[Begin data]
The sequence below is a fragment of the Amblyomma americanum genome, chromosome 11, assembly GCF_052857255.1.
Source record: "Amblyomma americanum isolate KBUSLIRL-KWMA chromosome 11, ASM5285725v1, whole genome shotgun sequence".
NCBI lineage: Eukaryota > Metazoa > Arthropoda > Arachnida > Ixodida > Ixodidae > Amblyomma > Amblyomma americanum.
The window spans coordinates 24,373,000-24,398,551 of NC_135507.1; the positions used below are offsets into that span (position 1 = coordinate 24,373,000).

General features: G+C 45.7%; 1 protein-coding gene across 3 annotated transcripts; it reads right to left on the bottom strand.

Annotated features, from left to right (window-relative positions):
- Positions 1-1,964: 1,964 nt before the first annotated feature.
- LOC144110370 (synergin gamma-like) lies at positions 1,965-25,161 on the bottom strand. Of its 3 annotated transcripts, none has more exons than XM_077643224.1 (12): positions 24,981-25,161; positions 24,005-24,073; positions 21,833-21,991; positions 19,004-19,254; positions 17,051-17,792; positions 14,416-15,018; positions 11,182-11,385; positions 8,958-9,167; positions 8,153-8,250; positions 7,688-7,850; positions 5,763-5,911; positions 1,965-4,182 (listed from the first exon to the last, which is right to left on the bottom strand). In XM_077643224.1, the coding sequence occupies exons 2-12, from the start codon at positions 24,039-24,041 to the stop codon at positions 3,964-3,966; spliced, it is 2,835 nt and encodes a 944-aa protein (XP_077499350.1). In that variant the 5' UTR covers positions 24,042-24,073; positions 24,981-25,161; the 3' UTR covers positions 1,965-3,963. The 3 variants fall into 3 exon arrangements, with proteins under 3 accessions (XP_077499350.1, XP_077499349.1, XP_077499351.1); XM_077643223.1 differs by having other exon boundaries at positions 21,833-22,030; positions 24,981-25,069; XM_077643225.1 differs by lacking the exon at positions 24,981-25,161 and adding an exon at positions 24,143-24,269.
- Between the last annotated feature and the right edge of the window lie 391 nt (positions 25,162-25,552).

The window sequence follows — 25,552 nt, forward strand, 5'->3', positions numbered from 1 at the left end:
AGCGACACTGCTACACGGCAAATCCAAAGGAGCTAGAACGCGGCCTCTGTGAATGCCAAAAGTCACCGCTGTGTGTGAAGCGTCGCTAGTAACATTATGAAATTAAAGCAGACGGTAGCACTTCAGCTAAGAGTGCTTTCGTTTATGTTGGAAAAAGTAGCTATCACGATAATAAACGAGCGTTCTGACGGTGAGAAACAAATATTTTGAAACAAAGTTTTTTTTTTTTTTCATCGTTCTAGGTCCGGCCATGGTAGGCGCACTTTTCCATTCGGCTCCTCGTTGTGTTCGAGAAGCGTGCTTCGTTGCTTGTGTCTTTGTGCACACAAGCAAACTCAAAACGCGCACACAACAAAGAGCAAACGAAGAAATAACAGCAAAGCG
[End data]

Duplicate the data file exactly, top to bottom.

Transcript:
The sequence below is a fragment of the Amblyomma americanum genome, chromosome 11, assembly GCF_052857255.1.
Source record: "Amblyomma americanum isolate KBUSLIRL-KWMA chromosome 11, ASM5285725v1, whole genome shotgun sequence".
NCBI lineage: Eukaryota > Metazoa > Arthropoda > Arachnida > Ixodida > Ixodidae > Amblyomma > Amblyomma americanum.
The window spans coordinates 24,373,000-24,398,551 of NC_135507.1; the positions used below are offsets into that span (position 1 = coordinate 24,373,000).

General features: G+C 45.7%; 1 protein-coding gene across 3 annotated transcripts; it reads right to left on the bottom strand.

Annotated features, from left to right (window-relative positions):
- Positions 1-1,964: 1,964 nt before the first annotated feature.
- LOC144110370 (synergin gamma-like) lies at positions 1,965-25,161 on the bottom strand. Of its 3 annotated transcripts, none has more exons than XM_077643224.1 (12): positions 24,981-25,161; positions 24,005-24,073; positions 21,833-21,991; positions 19,004-19,254; positions 17,051-17,792; positions 14,416-15,018; positions 11,182-11,385; positions 8,958-9,167; positions 8,153-8,250; positions 7,688-7,850; positions 5,763-5,911; positions 1,965-4,182 (listed from the first exon to the last, which is right to left on the bottom strand). In XM_077643224.1, the coding sequence occupies exons 2-12, from the start codon at positions 24,039-24,041 to the stop codon at positions 3,964-3,966; spliced, it is 2,835 nt and encodes a 944-aa protein (XP_077499350.1). In that variant the 5' UTR covers positions 24,042-24,073; positions 24,981-25,161; the 3' UTR covers positions 1,965-3,963. The 3 variants fall into 3 exon arrangements, with proteins under 3 accessions (XP_077499350.1, XP_077499349.1, XP_077499351.1); XM_077643223.1 differs by having other exon boundaries at positions 21,833-22,030; positions 24,981-25,069; XM_077643225.1 differs by lacking the exon at positions 24,981-25,161 and adding an exon at positions 24,143-24,269.
- Between the last annotated feature and the right edge of the window lie 391 nt (positions 25,162-25,552).

The window sequence follows — 25,552 nt, forward strand, 5'->3', positions numbered from 1 at the left end:
AGCGACACTGCTACACGGCAAATCCAAAGGAGCTAGAACGCGGCCTCTGTGAATGCCAAAAGTCACCGCTGTGTGTGAAGCGTCGCTAGTAACATTATGAAATTAAAGCAGACGGTAGCACTTCAGCTAAGAGTGCTTTCGTTTATGTTGGAAAAAGTAGCTATCACGATAATAAACGAGCGTTCTGACGGTGAGAAACAAATATTTTGAAACAAAGTTTTTTTTTTTTTTCATCGTTCTAGGTCCGGCCATGGTAGGCGCACTTTTCCATTCGGCTCCTCGTTGTGTTCGAGAAGCGTGCTTCGTTGCTTGTGTCTTTGTGCACACAAGCAAACTCAAAACGCGCACACAACAAAGAGCAAACGAAGAAATAACAGCAAAGCG